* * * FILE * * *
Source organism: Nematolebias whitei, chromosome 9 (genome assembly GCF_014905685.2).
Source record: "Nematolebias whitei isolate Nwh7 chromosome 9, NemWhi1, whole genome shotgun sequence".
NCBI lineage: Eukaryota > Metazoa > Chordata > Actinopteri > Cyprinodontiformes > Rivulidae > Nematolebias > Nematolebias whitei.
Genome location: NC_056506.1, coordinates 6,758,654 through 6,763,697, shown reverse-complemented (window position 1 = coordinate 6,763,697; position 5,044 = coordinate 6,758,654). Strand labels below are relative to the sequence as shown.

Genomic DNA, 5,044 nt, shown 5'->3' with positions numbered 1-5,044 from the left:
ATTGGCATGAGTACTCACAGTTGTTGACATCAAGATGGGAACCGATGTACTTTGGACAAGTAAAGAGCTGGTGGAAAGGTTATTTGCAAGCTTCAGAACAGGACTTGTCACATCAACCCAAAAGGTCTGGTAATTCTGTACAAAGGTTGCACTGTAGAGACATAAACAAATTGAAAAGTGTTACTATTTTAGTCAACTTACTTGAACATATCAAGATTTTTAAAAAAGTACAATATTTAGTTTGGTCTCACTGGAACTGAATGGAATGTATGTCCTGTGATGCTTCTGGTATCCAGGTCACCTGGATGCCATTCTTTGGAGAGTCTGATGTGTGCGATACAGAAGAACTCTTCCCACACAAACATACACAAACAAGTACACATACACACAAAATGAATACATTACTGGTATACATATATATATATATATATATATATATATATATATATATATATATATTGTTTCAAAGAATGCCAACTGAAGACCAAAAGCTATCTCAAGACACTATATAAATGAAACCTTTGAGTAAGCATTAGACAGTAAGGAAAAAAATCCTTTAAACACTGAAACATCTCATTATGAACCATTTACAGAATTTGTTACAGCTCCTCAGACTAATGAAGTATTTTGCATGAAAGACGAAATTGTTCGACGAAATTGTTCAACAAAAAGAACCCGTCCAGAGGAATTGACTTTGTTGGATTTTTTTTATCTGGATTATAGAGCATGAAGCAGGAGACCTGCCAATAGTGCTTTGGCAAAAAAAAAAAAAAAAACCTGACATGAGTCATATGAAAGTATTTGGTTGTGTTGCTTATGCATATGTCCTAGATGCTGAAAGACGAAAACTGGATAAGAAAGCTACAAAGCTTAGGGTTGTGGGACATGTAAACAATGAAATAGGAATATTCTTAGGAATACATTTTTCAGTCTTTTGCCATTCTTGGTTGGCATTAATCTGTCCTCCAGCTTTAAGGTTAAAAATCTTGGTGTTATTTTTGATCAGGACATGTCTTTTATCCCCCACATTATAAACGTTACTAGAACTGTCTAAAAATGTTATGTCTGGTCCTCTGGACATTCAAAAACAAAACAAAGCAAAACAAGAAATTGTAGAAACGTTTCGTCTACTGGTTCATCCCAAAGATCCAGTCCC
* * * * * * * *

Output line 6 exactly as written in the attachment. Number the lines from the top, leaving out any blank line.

ATTGGCATGAGTACTCACAGTTGTTGACATCAAGATGGGAACCGATGTACTTTGGACAAGTAAAGAGCTGGTGGAAAGGTTATTTGCAAGCTTCAGAACAGGACTTGTCACATCAACCCAAAAGGTCTGGTAATTCTGTACAAAGGTTGCACTGTAGAGACATAAACAAATTGAAAAGTGTTACTATTTTAGTCAACTTACTTGAACATATCAAGATTTTTAAAAAAGTACAATATTTAGTTTGGTCTCACTGGAACTGAATGGAATGTATGTCCTGTGATGCTTCTGGTATCCAGGTCACCTGGATGCCATTCTTTGGAGAGTCTGATGTGTGCGATACAGAAGAACTCTTCCCACACAAACATACACAAACAAGTACACATACACACAAAATGAATACATTACTGGTATACATATATATATATATATATATATATATATATATATATATATATATATTGTTTCAAAGAATGCCAACTGAAGACCAAAAGCTATCTCAAGACACTATATAAATGAAACCTTTGAGTAAGCATTAGACAGTAAGGAAAAAAATCCTTTAAACACTGAAACATCTCATTATGAACCATTTACAGAATTTGTTACAGCTCCTCAGACTAATGAAGTATTTTGCATGAAAGACGAAATTGTTCGACGAAATTGTTCAACAAAAAGAACCCGTCCAGAGGAATTGACTTTGTTGGATTTTTTTTATCTGGATTATAGAGCATGAAGCAGGAGACCTGCCAATAGTGCTTTGGCAAAAAAAAAAAAAAAAACCTGACATGAGTCATATGAAAGTATTTGGTTGTGTTGCTTATGCATATGTCCTAGATGCTGAAAGACGAAAACTGGATAAGAAAGCTACAAAGCTTAGGGTTGTGGGACATGTAAACAATGAAATAGGAATATTCTTAGGAATACATTTTTCAGTCTTTTGCCATTCTTGGTTGGCATTAATCTGTCCTCCAGCTTTAAGGTTAAAAATCTTGGTGTTATTTTTGATCAGGACATGTCTTTTATCCCCCACATTATAAACGTTACTAGAACTGTCTAAAAATGTTATGTCTGGTCCTCTGGACATTCAAAAACAAAACAAAGCAAAACAAGAAATTGTAGAAACGTTTCGTCTACTGGTTCATCCCAAAGATCCAGTCCC